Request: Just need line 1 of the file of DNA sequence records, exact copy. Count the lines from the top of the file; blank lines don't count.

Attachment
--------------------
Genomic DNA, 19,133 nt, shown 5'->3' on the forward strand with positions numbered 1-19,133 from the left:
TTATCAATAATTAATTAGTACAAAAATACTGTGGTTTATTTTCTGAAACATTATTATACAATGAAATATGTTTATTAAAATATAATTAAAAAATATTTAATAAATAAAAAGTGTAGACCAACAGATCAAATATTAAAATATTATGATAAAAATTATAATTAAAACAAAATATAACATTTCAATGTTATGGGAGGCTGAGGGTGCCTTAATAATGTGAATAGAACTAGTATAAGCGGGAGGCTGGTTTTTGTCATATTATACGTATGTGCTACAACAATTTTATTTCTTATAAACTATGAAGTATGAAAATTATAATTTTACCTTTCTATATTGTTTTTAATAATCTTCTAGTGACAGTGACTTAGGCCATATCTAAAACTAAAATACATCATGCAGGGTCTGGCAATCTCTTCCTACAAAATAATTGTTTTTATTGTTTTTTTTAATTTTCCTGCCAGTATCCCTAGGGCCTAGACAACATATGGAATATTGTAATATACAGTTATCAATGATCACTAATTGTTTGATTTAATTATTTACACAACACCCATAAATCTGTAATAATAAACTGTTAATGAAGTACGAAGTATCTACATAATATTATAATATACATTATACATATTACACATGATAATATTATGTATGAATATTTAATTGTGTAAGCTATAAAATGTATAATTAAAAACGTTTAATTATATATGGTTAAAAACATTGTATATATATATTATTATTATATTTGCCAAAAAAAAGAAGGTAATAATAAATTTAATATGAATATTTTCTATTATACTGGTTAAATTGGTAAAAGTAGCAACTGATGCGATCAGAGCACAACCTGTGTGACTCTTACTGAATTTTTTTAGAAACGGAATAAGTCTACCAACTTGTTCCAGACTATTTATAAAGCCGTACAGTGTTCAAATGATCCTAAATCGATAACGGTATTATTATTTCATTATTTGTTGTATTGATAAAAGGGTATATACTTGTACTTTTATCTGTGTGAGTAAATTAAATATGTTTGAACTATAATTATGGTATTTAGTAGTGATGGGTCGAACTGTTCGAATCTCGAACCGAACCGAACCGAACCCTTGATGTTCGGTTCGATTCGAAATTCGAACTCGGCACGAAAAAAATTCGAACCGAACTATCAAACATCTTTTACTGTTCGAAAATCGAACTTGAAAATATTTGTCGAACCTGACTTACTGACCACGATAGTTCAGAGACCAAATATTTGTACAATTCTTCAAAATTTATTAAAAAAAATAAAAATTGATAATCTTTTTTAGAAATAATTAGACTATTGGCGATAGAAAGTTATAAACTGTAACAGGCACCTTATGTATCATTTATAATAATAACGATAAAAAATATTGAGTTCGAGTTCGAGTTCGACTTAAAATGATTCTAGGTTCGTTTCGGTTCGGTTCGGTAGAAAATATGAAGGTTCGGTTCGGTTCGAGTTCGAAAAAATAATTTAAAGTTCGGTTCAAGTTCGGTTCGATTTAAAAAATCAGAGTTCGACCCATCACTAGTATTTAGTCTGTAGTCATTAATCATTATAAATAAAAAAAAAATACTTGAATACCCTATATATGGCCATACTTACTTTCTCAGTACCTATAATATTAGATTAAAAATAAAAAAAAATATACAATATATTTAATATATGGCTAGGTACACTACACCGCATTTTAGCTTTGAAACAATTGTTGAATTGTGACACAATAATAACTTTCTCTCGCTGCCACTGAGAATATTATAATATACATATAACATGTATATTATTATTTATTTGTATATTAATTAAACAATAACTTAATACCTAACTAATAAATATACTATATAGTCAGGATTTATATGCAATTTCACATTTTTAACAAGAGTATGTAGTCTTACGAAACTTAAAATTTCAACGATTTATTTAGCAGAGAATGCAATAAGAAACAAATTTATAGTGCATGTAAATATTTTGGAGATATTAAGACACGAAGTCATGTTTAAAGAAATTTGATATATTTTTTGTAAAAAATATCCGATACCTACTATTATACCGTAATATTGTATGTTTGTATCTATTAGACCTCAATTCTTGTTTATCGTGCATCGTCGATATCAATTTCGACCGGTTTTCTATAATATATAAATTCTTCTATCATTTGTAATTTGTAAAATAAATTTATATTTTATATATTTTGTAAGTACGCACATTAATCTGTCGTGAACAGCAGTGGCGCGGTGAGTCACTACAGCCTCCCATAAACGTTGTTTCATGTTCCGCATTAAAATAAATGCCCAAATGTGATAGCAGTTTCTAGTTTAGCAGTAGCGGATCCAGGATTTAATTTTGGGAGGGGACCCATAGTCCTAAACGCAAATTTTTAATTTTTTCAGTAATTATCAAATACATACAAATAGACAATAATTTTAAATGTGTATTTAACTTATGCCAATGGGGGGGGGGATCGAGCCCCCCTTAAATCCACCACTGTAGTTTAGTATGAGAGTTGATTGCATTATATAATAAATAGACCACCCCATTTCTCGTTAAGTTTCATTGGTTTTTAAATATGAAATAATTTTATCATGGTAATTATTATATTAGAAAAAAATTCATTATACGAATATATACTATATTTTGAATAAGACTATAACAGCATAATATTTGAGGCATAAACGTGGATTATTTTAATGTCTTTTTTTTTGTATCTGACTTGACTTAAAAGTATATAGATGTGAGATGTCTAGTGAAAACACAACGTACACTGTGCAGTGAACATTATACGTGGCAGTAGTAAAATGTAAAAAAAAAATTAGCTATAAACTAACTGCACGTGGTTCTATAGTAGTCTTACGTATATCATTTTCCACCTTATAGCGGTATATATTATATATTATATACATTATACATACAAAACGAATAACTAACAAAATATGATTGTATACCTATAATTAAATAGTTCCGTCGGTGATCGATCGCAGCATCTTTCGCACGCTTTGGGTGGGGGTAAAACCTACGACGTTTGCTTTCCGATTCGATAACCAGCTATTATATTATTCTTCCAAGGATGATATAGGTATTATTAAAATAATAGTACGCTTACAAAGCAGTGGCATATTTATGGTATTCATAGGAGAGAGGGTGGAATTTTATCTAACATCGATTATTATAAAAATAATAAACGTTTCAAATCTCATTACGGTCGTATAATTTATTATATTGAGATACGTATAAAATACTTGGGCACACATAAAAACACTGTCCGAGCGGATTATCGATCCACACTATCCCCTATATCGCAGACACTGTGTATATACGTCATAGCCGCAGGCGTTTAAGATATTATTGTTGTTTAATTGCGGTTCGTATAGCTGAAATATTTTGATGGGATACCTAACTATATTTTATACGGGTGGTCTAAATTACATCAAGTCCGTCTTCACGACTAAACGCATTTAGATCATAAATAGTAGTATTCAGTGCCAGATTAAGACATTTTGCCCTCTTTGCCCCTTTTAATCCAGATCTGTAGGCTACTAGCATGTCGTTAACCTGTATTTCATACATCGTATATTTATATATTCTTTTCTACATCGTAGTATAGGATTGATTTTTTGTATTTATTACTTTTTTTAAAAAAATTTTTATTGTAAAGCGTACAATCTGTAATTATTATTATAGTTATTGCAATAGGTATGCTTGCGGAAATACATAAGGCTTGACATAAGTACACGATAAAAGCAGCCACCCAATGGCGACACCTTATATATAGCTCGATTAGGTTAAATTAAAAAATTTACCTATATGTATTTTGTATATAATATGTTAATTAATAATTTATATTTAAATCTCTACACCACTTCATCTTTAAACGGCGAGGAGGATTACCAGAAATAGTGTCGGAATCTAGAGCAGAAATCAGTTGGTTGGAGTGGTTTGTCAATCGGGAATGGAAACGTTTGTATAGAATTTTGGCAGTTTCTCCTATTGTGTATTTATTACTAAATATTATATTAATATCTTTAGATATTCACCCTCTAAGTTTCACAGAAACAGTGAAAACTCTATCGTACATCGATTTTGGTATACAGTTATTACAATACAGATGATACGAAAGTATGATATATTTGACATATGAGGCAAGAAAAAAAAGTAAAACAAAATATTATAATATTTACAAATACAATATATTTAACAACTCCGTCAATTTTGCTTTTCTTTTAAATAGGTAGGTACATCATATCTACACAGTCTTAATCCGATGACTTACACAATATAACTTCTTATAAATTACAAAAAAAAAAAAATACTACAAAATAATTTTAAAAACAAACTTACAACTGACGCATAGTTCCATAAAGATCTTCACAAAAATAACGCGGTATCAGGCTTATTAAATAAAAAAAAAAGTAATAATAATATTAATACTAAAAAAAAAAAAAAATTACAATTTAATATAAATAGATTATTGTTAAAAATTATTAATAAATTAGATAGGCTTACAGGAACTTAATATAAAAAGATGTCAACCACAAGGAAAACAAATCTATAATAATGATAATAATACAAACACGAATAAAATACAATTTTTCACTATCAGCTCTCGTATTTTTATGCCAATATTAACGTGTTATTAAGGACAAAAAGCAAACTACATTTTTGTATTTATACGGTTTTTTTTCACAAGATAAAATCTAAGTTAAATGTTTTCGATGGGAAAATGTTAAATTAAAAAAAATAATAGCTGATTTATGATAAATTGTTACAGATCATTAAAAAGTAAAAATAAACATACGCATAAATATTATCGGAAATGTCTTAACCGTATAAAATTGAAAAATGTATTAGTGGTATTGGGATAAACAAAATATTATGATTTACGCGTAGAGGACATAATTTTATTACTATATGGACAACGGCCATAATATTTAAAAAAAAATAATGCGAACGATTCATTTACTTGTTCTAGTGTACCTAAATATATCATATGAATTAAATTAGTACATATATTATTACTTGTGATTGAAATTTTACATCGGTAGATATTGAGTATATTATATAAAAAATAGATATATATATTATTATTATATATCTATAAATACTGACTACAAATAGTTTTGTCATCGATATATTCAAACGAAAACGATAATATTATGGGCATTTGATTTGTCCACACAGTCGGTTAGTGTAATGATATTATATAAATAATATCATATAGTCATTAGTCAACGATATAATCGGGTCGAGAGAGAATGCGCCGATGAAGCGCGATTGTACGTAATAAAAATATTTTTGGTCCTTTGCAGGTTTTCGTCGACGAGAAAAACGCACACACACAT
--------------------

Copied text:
Genomic DNA, 19,133 nt, shown 5'->3' on the forward strand with positions numbered 1-19,133 from the left: